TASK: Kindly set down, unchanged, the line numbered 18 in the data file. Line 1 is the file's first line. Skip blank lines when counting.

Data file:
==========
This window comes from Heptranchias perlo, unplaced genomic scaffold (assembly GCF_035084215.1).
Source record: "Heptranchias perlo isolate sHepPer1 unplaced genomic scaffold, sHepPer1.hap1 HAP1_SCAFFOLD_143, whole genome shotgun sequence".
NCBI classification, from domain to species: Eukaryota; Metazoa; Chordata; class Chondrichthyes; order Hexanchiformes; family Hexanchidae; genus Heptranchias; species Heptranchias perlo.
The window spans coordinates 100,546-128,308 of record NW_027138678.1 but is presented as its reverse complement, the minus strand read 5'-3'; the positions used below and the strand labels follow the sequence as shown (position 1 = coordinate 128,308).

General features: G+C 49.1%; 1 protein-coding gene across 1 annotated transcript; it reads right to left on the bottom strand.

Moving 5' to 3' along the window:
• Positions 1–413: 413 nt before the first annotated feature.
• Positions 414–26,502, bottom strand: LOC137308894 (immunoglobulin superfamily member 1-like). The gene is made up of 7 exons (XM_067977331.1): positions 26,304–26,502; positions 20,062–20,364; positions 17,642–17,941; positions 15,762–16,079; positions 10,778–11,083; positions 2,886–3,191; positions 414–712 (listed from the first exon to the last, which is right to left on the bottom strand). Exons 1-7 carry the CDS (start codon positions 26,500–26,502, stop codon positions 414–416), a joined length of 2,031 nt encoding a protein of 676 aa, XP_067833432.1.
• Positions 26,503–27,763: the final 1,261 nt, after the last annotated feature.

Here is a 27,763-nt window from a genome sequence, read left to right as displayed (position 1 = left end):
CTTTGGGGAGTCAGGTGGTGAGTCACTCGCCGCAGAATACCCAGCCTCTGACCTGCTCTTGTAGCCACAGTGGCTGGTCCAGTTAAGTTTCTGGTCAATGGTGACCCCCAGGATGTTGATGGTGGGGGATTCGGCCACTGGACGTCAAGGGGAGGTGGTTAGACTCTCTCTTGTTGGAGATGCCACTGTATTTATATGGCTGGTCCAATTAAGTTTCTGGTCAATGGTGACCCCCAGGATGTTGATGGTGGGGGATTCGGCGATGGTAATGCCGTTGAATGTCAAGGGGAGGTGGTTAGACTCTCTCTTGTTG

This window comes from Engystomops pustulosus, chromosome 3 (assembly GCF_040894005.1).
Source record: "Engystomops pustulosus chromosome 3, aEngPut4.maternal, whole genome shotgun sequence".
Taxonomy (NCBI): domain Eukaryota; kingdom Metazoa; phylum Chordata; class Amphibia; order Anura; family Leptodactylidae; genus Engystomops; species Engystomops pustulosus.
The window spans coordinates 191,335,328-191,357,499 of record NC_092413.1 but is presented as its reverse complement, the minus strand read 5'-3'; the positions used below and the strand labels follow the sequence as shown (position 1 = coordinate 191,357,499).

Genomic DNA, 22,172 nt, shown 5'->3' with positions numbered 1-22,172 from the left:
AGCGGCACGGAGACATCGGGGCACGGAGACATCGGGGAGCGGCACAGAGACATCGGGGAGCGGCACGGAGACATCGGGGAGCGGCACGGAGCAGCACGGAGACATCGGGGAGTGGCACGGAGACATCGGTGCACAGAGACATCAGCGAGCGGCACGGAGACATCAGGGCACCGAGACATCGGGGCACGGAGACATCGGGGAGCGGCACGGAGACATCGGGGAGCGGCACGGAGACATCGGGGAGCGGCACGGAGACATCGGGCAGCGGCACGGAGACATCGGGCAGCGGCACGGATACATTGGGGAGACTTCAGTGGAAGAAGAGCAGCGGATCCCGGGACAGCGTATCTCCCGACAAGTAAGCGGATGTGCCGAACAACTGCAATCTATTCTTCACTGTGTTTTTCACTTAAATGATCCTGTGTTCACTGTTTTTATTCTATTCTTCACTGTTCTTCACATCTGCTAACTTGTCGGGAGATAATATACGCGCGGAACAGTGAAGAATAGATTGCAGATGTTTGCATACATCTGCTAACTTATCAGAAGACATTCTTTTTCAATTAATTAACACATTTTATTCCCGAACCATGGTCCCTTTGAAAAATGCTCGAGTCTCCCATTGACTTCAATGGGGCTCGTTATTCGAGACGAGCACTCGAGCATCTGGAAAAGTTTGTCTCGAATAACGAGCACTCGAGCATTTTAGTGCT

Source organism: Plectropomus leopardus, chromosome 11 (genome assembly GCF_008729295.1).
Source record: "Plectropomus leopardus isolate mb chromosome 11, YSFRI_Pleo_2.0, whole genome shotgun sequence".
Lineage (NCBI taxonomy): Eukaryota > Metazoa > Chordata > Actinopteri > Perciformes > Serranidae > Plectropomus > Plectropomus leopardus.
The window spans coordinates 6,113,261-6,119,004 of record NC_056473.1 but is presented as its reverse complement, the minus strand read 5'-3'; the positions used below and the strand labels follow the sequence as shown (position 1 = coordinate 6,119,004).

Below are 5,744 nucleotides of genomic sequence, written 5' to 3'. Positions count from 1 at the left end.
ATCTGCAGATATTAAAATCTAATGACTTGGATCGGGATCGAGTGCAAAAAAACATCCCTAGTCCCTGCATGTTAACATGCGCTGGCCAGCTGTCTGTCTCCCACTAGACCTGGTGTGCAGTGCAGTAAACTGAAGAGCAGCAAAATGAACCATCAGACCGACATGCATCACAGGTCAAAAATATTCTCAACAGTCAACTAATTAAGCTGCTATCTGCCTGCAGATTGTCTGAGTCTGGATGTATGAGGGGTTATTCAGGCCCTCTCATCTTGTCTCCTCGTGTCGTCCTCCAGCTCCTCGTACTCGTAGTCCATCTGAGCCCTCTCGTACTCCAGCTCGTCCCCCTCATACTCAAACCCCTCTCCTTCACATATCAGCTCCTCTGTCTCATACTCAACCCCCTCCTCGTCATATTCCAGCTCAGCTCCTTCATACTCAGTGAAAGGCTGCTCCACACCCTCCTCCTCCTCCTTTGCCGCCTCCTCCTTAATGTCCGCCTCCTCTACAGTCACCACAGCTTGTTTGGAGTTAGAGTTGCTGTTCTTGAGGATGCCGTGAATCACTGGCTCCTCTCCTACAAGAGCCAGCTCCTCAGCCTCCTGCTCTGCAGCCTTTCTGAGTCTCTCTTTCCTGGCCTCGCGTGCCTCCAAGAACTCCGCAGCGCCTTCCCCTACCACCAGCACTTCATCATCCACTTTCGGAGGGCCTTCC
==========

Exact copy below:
Source organism: Plectropomus leopardus, chromosome 11 (genome assembly GCF_008729295.1).